In his original post Rummel claimed the pre-invasion statistics came from Saddam's Ministry of Health. In fact, they come from the survey the researchers conducted. Despite my explanation, Rummel now argues:
However, then there is Figure 1, which is unreadable except for its description that lists the data as crude mortality per year before and after invasion. For the before, I can only guess that the Ministry of Health's statistics were used. No source indicated for the figure.
No, the before comes from the survey they conducted. If the source was something other than their own survey they would have said so.
Rummel also stated that they had not carried out tests of significance. I pointed out that they gave 95% confidence intervals for their results. Rummel replies:
Anyway, there are confidence intervals of 95 percent on all major survey statistics, except, so far as I could find, on the difference in proportions.
From the study: "If we exclude the Falluja data, the risk of death is 1.5-fold ([95% CI] 1.1-2.3) higher after the invasion." Since 1 is outside the confidence interval the increase is statistically significant. Rummel continues:
I'm not comfortable that a difference of 46 vs. 90 deaths should be the basis for proclaiming to the world that over 100,000 excess deaths occurred since the invasion. Would you take a medicine that showed only a .4 percent (100x((90/7868)-(46/7438)) improvement over taking a placebo, especially when there were side effects (in the case of Iraq, the claim of over 100,000 excess deaths provided support to the anti-American left, the terrorists, and the Ted Kennedy Vietnam-all-over-again sayers)?
The increase was not 0.4%, but 0.4 percentage points or 50%. Killing 0.4% of the population of Iraq is actually rather a large effect. Admitting the existence of a problem is the first step to do something about it.
I assume that Lambert accepts that on which he did not comment.
This is an incorrect assumption. I addressed the most serious flaws in Rummel's post. It does not follow that I agree with the rest. Briefly,
1. In the survey, Death certificates were required of death claims in at least 2 out of 30 households, which leaves a lot of room for false claims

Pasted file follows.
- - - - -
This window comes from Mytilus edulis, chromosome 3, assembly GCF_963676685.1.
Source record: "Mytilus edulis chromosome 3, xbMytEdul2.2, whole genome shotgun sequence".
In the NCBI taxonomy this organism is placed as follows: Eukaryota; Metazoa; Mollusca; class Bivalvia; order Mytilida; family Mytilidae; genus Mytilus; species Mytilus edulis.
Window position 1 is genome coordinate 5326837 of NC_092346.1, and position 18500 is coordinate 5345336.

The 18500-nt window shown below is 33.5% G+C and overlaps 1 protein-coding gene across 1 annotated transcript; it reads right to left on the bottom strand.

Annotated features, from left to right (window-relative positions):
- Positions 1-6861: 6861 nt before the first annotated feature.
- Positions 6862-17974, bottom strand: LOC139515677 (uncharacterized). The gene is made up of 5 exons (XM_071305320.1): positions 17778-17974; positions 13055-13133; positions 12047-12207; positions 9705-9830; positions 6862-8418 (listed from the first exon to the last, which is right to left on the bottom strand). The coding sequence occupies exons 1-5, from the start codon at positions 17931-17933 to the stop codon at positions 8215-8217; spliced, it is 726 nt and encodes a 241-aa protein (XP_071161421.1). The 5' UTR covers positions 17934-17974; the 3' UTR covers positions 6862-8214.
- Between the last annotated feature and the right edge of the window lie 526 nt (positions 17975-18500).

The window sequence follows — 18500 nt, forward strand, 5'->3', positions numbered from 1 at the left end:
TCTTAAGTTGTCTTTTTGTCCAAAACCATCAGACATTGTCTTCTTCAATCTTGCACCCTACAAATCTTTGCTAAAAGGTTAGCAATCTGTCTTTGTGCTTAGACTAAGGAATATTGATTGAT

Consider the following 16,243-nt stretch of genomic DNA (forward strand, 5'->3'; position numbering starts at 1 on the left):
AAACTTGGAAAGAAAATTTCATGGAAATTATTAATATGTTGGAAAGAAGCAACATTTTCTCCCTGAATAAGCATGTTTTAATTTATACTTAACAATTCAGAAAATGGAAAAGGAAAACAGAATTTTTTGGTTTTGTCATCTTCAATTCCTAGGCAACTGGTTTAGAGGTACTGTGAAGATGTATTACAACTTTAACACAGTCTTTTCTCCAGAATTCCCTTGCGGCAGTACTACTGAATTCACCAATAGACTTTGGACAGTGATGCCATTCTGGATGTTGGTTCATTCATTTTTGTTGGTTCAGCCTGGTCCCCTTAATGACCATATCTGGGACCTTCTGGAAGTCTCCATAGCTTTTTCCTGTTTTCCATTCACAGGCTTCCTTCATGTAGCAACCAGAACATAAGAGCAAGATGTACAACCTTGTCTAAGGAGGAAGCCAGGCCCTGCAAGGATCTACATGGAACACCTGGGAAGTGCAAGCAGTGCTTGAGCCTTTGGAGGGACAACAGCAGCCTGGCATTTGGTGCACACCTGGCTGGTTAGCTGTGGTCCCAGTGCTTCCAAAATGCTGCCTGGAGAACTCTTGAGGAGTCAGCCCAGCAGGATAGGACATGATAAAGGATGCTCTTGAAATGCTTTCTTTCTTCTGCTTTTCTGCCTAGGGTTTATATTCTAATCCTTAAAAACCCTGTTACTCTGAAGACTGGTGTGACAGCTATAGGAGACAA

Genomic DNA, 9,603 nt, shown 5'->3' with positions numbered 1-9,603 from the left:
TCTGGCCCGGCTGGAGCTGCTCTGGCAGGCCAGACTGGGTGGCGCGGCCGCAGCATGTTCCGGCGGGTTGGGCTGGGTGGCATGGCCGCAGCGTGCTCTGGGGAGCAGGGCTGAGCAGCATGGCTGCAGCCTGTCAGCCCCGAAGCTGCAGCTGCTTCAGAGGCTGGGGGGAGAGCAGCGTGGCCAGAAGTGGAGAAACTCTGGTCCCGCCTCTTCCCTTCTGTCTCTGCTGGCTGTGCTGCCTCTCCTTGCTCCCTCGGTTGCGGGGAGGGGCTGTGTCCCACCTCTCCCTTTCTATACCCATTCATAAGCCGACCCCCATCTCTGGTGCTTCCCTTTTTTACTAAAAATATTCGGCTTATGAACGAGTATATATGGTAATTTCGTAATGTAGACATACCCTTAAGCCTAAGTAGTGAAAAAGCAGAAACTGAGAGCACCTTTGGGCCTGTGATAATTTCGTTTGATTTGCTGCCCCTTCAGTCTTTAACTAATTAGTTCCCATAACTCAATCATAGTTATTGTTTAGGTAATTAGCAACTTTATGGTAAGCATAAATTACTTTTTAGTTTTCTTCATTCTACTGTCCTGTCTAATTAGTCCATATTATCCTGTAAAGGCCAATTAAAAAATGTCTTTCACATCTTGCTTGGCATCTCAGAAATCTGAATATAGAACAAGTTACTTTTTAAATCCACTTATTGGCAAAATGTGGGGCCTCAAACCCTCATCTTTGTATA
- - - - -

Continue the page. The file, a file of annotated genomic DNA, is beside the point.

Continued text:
This is misleading. Most of the 30 households did not have any deaths so in those households there is no possibility of a false death claim. The relevant statistic is that 81% of the time that they asked for a death certificate they got one, which does not leave much room for false claims.
2. ... how did the fear of a family about the interviewers (when life is at stake, can one really trust what an interviewer promises about secrecy) bias the results?
The interviewers, who are in the best position to know, did not think that the results were biased by such fears.
3. There was no attempt to determine if a family supported the terrorists, or was part of the previous tyranny.
Sure, but so what? Are Saddam supporters going to instantly forge death certificates to inflate the numbers?
4. The survey found that there was no evidence of "widespread wrongdoing on the part of individual soldiers on the ground." In fact, it found no wrongdoing, that is, what could be violations of the Geneva Conventions. However, again, this is never noted in media reports of the survey.
I'm afraid that bad news is more newsworthy than good news.
"2. . how did the fear of a family about the interviewers (when life is at stake, can one really trust what an interviewer promises about secrecy) bias the results? "
I thought USA had introduced democracy in Iraq? Surely the people can't be afraid to answer these kind of questions? (And if they did it would presumably be the deaths caused by the current rulers they should be afraid to mention, not those of yesterday's dictator).
"In fact, it found no wrongdoing, that is, what could be violations of the Geneva Conventions."
In my humble opinion (I am not a judge at an internationally recognized war crimes tribunal) killing thousands of civilians through indiscriminate bombing would be a gross violation of the Geneva Convention.
"I'm afraid that bad news is more newsworthy than good news."
I'm not convinced that "most of our soldiers aren't war criminals" ought to count as any kind of news. At least, if it does then that's rather worrying.
Why would a scientific survey about deaths need to find Geneva Convention violations when they're reported on the front page of the New York Times?